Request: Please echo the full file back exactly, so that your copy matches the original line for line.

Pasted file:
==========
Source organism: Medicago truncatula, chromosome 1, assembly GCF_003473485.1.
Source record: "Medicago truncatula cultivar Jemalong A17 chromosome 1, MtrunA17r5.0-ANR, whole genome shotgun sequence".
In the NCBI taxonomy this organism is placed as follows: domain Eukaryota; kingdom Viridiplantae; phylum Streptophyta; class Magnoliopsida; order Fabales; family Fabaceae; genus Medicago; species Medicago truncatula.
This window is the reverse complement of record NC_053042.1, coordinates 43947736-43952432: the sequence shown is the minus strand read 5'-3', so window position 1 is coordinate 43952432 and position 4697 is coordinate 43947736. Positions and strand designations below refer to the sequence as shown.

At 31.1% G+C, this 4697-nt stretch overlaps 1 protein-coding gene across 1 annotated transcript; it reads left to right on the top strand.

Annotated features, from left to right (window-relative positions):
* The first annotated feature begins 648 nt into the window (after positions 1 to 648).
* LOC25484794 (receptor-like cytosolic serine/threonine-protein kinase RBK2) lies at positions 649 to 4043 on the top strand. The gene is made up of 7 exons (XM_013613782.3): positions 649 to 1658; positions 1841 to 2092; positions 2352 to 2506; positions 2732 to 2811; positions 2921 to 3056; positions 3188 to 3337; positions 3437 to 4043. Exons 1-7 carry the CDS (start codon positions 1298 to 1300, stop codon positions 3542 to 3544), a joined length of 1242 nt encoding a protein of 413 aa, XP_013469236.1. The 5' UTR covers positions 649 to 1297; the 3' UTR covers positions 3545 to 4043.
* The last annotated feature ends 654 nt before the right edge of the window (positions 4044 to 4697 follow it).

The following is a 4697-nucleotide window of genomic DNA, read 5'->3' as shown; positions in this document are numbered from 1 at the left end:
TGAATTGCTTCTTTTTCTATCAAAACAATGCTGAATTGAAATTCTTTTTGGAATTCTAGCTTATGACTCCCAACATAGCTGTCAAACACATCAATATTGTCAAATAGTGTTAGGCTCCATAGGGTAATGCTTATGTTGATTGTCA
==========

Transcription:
Source organism: Medicago truncatula, chromosome 1, assembly GCF_003473485.1.
Source record: "Medicago truncatula cultivar Jemalong A17 chromosome 1, MtrunA17r5.0-ANR, whole genome shotgun sequence".
In the NCBI taxonomy this organism is placed as follows: domain Eukaryota; kingdom Viridiplantae; phylum Streptophyta; class Magnoliopsida; order Fabales; family Fabaceae; genus Medicago; species Medicago truncatula.
This window is the reverse complement of record NC_053042.1, coordinates 43947736-43952432: the sequence shown is the minus strand read 5'-3', so window position 1 is coordinate 43952432 and position 4697 is coordinate 43947736. Positions and strand designations below refer to the sequence as shown.

At 31.1% G+C, this 4697-nt stretch overlaps 1 protein-coding gene across 1 annotated transcript; it reads left to right on the top strand.

Annotated features, from left to right (window-relative positions):
* The first annotated feature begins 648 nt into the window (after positions 1 to 648).
* LOC25484794 (receptor-like cytosolic serine/threonine-protein kinase RBK2) lies at positions 649 to 4043 on the top strand. The gene is made up of 7 exons (XM_013613782.3): positions 649 to 1658; positions 1841 to 2092; positions 2352 to 2506; positions 2732 to 2811; positions 2921 to 3056; positions 3188 to 3337; positions 3437 to 4043. Exons 1-7 carry the CDS (start codon positions 1298 to 1300, stop codon positions 3542 to 3544), a joined length of 1242 nt encoding a protein of 413 aa, XP_013469236.1. The 5' UTR covers positions 649 to 1297; the 3' UTR covers positions 3545 to 4043.
* The last annotated feature ends 654 nt before the right edge of the window (positions 4044 to 4697 follow it).

The following is a 4697-nucleotide window of genomic DNA, read 5'->3' as shown; positions in this document are numbered from 1 at the left end:
TGAATTGCTTCTTTTTCTATCAAAACAATGCTGAATTGAAATTCTTTTTGGAATTCTAGCTTATGACTCCCAACATAGCTGTCAAACACATCAATATTGTCAAATAGTGTTAGGCTCCATAGGGTAATGCTTATGTTGATTGTCA